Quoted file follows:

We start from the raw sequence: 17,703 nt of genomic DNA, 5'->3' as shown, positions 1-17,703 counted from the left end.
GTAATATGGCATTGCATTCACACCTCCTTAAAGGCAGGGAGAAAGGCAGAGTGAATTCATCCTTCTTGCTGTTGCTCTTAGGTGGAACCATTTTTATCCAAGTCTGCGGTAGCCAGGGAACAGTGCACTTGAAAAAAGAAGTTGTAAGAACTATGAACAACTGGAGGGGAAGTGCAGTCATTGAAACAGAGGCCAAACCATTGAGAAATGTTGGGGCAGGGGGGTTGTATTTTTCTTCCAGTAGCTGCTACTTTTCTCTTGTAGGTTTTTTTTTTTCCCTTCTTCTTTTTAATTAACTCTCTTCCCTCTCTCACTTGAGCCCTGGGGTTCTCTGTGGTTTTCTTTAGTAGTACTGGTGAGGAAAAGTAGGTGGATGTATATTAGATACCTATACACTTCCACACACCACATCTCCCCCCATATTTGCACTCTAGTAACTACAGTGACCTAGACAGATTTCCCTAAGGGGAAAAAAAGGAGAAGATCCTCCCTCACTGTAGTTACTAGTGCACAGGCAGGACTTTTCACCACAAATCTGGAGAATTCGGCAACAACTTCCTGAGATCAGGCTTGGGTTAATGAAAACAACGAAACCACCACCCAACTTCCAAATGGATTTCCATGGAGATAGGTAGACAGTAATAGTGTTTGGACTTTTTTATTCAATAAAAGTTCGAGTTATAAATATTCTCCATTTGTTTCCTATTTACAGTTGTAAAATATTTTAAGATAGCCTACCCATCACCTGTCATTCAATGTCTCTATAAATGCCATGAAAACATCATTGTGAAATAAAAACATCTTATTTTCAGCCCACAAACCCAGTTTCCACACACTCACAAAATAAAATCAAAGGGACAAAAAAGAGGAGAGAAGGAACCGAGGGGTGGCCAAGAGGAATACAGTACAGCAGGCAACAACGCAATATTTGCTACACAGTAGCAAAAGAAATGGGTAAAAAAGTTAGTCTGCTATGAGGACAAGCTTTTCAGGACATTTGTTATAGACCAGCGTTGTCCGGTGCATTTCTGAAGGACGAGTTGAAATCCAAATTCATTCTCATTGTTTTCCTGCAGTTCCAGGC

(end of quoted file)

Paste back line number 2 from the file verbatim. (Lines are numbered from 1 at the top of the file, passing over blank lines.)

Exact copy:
GTAATATGGCATTGCATTCACACCTCCTTAAAGGCAGGGAGAAAGGCAGAGTGAATTCATCCTTCTTGCTGTTGCTCTTAGGTGGAACCATTTTTATCCAAGTCTGCGGTAGCCAGGGAACAGTGCACTTGAAAAAAGAAGTTGTAAGAACTATGAACAACTGGAGGGGAAGTGCAGTCATTGAAACAGAGGCCAAACCATTGAGAAATGTTGGGGCAGGGGGGTTGTATTTTTCTTCCAGTAGCTGCTACTTTTCTCTTGTAGGTTTTTTTTTTTCCCTTCTTCTTTTTAATTAACTCTCTTCCCTCTCTCACTTGAGCCCTGGGGTTCTCTGTGGTTTTCTTTAGTAGTACTGGTGAGGAAAAGTAGGTGGATGTATATTAGATACCTATACACTTCCACACACCACATCTCCCCCCATATTTGCACTCTAGTAACTACAGTGACCTAGACAGATTTCCCTAAGGGGAAAAAAAGGAGAAGATCCTCCCTCACTGTAGTTACTAGTGCACAGGCAGGACTTTTCACCACAAATCTGGAGAATTCGGCAACAACTTCCTGAGATCAGGCTTGGGTTAATGAAAACAACGAAACCACCACCCAACTTCCAAATGGATTTCCATGGAGATAGGTAGACAGTAATAGTGTTTGGACTTTTTTATTCAATAAAAGTTCGAGTTATAAATATTCTCCATTTGTTTCCTATTTACAGTTGTAAAATATTTTAAGATAGCCTACCCATCACCTGTCATTCAATGTCTCTATAAATGCCATGAAAACATCATTGTGAAATAAAAACATCTTATTTTCAGCCCACAAACCCAGTTTCCACACACTCACAAAATAAAATCAAAGGGACAAAAAAGAGGAGAGAAGGAACCGAGGGGTGGCCAAGAGGAATACAGTACAGCAGGCAACAACGCAATATTTGCTACACAGTAGCAAAAGAAATGGGTAAAAAAGTTAGTCTGCTATGAGGACAAGCTTTTCAGGACATTTGTTATAGACCAGCGTTGTCCGGTGCATTTCTGAAGGACGAGTTGAAATCCAAATTCATTCTCATTGTTTTCCTGCAGTTCCAGGC